Circle 1 stats decided a winner at Pro Worlds, but Pierce's ascension to putting superiority was a slow process
August 20, 2019 by Kingsley Flett in Analysis with 0 comments
The Gospel According to John, chapter 8, verses 7 – So when they continued asking him, he lifted up himself, and said unto them, He that is without sin among you, let him first cast a stone at her.
C’mon now. We’ve all done it. Had one of those momentary lapses of concentration or coordination (or both) and air-balled a putt from a few feet out. An effort that’d have your card mates saying things like, “How many baskets are you seeing?” or other such ribaldry. Perhaps though, few of us have missed a short one when the stakes were so high.
Actually, we weren’t talking about that one from Matt Bell.
If there was a single moment that defined Catrina Allen’s PDGA Pro World Championships, it was an unfortunate lapse during the penultimate round on Friday. On hole 17, Allen had canned a tricky, short, birdie-putt from her knees to pick up a hard-fought stroke from Paige Pierce, whose drive had slid OB left. Both players drives then faded long and left on hole 18 and they laid-up to take their pars, which would give Allen a slender but crucial one-throw advantage over Pierce and Eveliina Salonen going into the final day.
Then came one of the most inexplicable moments I’ve seen in recent disc golf history. Allen didn’t just miss her less-than-10-foot tap-in for par, she almost completely air-balled it, barely tickling the chains as it sailed past the basket’s right side. Stoic as ever, she quickly snatched up her disc, precariously tapped-out, and walked off. A four-time world champion must be difficult to buy gifts for, but Allen didn’t need to worry about what to get Pierce because she’d just given her a birthday and Christmas present rolled into one.
A quick glance at Allen’s statistics from UDisc Live from the weekend tells an obvious tale.
Allen hit the most fairways in the tournament, parked the most holes, and hit Circle 1 and Circle 2 most often. Clearly a recipe to win a tournament until you see that she hit less than half of her C1 putts. There was only one finisher in the event who did worse. If she’d managed field average C1 putting for the event (61%), we’d potentially be telling a much different story.
To the next day, the final round of the world championships, and after three holes Allen had gained two throws on Pierce after a birdie on hole 1 and a par to Piece’s bogey on hole 3. As she’d been doing all week, Allen threw a beautifully controlled hyzer on the 345-foot hole 4 to within 20 feet of the basket. Pierce, who was determined to commit to her throw and avoid fading early into the water on the left, over-cooked the drive slightly, throwing 55 feet past, and above, the basket, narrowly avoiding the golf bunker hazard but leaving a chest-high shrub between her and the pin.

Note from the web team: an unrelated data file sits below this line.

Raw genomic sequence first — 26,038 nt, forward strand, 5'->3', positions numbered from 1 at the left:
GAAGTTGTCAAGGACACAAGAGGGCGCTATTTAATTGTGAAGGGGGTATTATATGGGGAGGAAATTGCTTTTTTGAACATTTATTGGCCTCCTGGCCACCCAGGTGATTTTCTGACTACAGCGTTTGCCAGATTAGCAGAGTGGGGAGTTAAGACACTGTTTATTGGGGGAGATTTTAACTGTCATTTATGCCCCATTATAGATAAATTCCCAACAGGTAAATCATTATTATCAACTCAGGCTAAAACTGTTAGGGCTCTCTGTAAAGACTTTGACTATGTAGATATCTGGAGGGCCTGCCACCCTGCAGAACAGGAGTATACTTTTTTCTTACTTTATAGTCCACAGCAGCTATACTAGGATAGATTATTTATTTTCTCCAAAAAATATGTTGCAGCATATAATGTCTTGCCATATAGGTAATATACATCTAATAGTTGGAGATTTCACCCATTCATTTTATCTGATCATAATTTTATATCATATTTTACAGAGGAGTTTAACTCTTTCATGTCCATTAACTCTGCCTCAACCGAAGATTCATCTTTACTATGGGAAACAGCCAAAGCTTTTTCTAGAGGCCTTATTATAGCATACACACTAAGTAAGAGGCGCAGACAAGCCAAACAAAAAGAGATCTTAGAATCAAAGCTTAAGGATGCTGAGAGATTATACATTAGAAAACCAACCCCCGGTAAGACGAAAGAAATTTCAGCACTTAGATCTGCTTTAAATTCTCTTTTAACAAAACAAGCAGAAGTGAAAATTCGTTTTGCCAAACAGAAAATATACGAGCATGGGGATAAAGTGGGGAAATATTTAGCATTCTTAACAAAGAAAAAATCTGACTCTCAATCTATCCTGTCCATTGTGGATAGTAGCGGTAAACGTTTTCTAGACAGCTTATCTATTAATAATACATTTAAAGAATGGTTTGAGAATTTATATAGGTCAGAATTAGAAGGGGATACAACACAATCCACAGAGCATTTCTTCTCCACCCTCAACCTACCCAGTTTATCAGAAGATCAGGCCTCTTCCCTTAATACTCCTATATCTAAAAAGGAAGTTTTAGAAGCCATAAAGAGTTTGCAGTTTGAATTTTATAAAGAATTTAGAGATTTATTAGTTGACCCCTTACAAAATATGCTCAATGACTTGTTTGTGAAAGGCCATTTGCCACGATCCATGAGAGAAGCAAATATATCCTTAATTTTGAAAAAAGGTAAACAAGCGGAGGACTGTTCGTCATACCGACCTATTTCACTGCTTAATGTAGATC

Facing the loss of another throw to Allen that would have left her three down with 14 holes to play, Pierce’s half-step/half-jump putted a slight anhyzer throw over the top of the shrub, that glided out beautifully down the slight incline and hit center pole. As Pierce charged the basket, it wasn’t a fist pump as much as a fist momentarily held aloft, like she was leading a war cry. There were other moments to come where the tournament had to be won, but Pierce birdied 10 of the next 14 holes and momentum was hers.
Despite not managing to hit many C2 putts, Pierce was solid on the greens all week. Her 81% C1 putting ranked second only to Holly Finley. However, Pierce has also struggled with solid putting from inside 10 meters this year. Before heading to Europe last month, Pierce only shot above 70% from C1 at UDisc Live events once and never finished better than fourth in the field in C1 putting percentage. Starting with the European Open, Pierce has found her stroke, going 84% in Finland, 84% at Idlewild, and 81% in Peoria, finishing first, fourth, and second in C1 putting at those events.
At Pro Worlds, Pierce’s putting consistency was aided by adjustments off the tee between rounds two and five. She improved from 74% fairway hits and 44% of C1 in regulation during the first playthrough of Sunset Hills to 84% and 67%, respectively, in the final round.
They have a saying in the game of cricket in Australia: “You have to win the key moments.” That seems to have been the story of this latest installment of this great rivalry between these two champions. A story of opportunities taken, and opportunities missed.